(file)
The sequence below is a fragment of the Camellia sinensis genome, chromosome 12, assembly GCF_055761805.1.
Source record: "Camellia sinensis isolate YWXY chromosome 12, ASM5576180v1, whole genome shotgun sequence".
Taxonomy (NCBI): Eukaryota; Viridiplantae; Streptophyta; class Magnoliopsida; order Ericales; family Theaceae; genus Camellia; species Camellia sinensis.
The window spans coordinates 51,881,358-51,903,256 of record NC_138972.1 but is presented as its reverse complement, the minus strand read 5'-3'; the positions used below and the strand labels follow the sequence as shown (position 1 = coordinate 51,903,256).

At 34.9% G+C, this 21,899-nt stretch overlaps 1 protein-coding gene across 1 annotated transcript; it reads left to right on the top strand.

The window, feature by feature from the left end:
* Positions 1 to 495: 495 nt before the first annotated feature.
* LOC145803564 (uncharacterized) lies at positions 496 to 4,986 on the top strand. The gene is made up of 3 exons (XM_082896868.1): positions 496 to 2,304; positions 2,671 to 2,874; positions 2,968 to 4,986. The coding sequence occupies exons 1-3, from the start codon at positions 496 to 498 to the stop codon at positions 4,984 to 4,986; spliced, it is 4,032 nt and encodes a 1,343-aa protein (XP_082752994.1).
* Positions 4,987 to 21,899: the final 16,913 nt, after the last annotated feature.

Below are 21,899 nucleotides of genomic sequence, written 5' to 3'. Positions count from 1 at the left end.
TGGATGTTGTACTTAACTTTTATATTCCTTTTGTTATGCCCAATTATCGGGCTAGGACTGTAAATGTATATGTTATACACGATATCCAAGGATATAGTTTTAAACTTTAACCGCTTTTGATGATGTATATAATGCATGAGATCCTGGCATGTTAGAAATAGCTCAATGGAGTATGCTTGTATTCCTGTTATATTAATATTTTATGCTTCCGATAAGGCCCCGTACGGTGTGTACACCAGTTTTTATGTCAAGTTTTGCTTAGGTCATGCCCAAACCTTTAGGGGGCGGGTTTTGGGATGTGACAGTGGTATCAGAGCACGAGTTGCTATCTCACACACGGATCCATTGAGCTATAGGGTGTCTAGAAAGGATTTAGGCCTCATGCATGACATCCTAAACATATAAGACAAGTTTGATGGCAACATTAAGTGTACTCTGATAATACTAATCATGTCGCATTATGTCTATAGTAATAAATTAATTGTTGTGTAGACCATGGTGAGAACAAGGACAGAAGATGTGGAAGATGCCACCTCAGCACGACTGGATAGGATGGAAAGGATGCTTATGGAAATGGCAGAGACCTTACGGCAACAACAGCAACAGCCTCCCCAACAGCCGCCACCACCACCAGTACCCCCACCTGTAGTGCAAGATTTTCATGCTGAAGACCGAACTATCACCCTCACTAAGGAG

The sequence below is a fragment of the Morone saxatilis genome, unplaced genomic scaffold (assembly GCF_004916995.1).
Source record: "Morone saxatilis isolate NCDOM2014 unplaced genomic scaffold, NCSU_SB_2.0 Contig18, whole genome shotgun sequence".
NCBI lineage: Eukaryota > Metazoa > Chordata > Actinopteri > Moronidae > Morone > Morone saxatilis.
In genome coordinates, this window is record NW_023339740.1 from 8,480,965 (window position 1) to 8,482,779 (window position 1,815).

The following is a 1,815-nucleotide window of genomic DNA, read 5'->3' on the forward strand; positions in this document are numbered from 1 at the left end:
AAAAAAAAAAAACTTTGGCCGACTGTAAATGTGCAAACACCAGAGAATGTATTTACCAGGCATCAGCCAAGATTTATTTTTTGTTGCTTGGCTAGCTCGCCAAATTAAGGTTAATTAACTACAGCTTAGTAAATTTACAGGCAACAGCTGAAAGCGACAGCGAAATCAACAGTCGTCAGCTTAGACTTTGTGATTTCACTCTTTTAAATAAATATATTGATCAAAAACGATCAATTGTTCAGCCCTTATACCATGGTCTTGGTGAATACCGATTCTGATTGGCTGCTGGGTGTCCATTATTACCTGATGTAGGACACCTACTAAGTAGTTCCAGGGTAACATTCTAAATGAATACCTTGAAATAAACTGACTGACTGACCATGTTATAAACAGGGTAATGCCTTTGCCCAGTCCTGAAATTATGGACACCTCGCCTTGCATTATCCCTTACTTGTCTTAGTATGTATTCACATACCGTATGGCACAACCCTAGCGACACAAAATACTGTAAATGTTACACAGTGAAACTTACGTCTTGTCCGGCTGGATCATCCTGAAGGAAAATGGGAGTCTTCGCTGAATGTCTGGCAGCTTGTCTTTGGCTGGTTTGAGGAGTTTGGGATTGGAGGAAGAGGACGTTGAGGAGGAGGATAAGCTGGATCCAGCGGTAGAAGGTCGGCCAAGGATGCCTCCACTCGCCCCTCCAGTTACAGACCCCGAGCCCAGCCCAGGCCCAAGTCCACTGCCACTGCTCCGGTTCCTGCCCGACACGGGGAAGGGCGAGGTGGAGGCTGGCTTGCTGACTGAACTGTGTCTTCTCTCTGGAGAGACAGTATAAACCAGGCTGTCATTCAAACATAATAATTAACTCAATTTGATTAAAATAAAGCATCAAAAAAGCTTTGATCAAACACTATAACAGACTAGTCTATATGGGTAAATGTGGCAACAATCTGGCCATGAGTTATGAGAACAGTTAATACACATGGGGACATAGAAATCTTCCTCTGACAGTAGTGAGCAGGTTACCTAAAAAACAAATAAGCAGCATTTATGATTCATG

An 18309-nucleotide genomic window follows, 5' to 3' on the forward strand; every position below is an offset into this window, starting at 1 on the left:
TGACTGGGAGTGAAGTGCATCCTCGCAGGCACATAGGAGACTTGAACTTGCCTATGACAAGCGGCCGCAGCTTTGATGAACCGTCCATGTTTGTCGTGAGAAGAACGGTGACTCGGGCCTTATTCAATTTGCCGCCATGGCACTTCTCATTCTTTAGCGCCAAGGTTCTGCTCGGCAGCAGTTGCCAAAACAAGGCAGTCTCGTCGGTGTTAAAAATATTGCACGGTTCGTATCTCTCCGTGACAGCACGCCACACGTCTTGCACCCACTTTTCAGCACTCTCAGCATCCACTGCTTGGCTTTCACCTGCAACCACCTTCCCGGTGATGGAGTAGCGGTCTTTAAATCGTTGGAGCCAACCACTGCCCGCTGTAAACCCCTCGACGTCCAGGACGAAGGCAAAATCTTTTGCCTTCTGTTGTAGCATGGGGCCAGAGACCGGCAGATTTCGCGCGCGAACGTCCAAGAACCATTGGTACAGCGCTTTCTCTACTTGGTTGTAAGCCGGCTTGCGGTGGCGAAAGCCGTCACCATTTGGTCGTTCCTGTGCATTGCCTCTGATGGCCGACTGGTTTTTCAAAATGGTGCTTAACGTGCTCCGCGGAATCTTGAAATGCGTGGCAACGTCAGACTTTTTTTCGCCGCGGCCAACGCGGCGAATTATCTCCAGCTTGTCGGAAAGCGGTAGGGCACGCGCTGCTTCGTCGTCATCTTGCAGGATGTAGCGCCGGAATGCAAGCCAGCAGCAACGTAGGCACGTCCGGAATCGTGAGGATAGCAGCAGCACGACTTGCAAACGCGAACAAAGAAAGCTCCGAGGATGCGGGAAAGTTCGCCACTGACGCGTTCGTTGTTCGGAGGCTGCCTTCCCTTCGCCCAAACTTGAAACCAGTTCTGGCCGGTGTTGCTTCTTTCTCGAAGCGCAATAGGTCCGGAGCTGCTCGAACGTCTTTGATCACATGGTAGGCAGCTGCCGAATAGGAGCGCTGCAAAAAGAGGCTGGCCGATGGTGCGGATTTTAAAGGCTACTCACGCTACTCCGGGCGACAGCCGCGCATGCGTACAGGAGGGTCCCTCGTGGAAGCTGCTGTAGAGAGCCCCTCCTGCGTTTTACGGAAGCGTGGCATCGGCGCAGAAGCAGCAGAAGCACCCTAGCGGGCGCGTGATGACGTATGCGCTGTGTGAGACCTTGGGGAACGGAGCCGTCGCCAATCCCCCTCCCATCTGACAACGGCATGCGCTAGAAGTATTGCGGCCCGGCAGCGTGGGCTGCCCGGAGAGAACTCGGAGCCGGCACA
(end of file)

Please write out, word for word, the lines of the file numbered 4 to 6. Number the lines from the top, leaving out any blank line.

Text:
The window spans coordinates 51,881,358-51,903,256 of record NC_138972.1 but is presented as its reverse complement, the minus strand read 5'-3'; the positions used below and the strand labels follow the sequence as shown (position 1 = coordinate 51,903,256).

At 34.9% G+C, this 21,899-nt stretch overlaps 1 protein-coding gene across 1 annotated transcript; it reads left to right on the top strand.

The window, feature by feature from the left end: